Direct Support Professional Job Profile

We would like to share with you what a Direct Support Professional job typically entails. It is important that you know about both the challenges and the rewards before applying for a job with Meridian Services. As staff turnover can be hard on the people needing support, we ask that all applicants read this section before filling out an application.

If you have never spent time with a person who has a disability, it might feel uncomfortable at first. If you take the time, however, you’ll soon discover that you have more in common with people who need support than you might think. Many people find direct support work to be extremely satisfying and rewarding.

What do Direct Support Profession’s (DSP) do?
Meridian Services provides a variety of supports to people with disabilities at the Meridian site or out in the community. Most of these individuals need assistance with a variety of day-to-day events such as: reading, writing, and money handling skills; developing social skills through activities such as social interaction; problem solving; and coping with stress. We offer training and support in appropriate grooming, hygiene, and dressing for work and community settings.

As a DSP, you will spend most of your shift in direct contact with the people who need assistance. Some persons with disabilities require only minor assistance, for example, answering questions while they are at their job. Others need significant daily assistance with activities such as eating, toileting, or other personal cares. Your specific duties will vary, depending on the people you support and the hours you work.

In order to become a Meridian Services employee, you must be at least 18 years of age, 21 years for some programs and you will also need a valid driver’s license, car insurance and an acceptable driving record. You will also complete a background check through the Minnesota Department of Human Services, upon date of hire.

Being reliable is very important as many people are depending on you every day. Sometimes, you will be the only one with them, so it is extremely important that you are not late. A desire to help people live better lives and to share your own unique talents is also important.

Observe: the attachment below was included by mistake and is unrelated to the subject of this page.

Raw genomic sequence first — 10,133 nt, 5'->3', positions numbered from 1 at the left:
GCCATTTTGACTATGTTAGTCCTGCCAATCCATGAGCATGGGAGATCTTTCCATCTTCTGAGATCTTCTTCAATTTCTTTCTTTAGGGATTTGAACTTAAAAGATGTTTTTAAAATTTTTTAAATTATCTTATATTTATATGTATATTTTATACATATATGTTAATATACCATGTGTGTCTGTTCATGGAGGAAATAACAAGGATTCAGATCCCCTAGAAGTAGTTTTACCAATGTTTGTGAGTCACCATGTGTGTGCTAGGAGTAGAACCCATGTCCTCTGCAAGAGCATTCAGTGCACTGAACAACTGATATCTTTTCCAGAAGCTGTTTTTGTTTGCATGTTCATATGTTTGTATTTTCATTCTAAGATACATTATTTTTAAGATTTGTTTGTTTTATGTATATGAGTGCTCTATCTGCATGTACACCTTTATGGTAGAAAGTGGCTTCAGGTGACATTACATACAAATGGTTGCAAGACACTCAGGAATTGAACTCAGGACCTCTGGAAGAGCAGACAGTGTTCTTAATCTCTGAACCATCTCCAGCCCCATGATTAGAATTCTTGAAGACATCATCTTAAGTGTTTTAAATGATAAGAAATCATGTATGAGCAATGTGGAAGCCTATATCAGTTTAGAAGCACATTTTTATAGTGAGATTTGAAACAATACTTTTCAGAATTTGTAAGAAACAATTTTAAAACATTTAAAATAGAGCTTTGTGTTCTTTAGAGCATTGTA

What DSP’s Do at Work
As a DSP, you will support people at the Meridian Services sites or their own homes or out in the community. For some individuals, you may be helping with personal cares such as eating. You may be assisting people to take their medication or to exercise. For other individuals, you may be taking them out on an activity. The range of job duties in which you may be involved differs according to the individuals with whom you work.

While there are plenty of responsibilities in this kind of work, perks of the job include a sense of accomplishment, having fun, getting to know unique people, and participating in new experiences.

If you have not spent much time around people with disabilities, it can be hard to know if this job is for you. Many people find the work of providing direct support to people with mental and physical disabilities is a rewarding and enjoyable career.

Other Duties Include Documentation, Communication and Following Regulations

While the primary role of a direct support professional is to provide daily support, other important parts of the job include:

  • Understanding and following the many county, state and federal rules and regulations that govern this type of service.
  • Attending regular training and staff meetings, which may be at times different than your regular shift schedule.
  • Writing and reading a variety of documents such as daily logs or medical logs.
  • Communicating with family members, case managers and other professionals.
  • Using alternative communication systems designed for the people you support — for example communication booklets, electronic talkers, or basic sign language.
  • Driving the people you support, either in a company-owned vehicle or your own vehicle, to places they want to go.

Scheduling, Pay and Benefits
Meridian Services work shifts include mornings, evenings and weekends. Many of the people served by Meridian Services cannot be left alone; therefore, it is very important that you show up for scheduled shifts on time.

All Meridian Services employees start at the starting wage, which is dependent upon the program that you are working at. Employees are given COLA increases (cost of living annual increases) as passed by the Minnesota Legislature.

Full Benefits are offered to Full Time employees (those working 35 hours or more per week). Colonial Life benefits are offered to all employees. In addition, employees are paid for attending training. Please see our benefits section for a listing of all of our benefits.

Training, Orientation and Support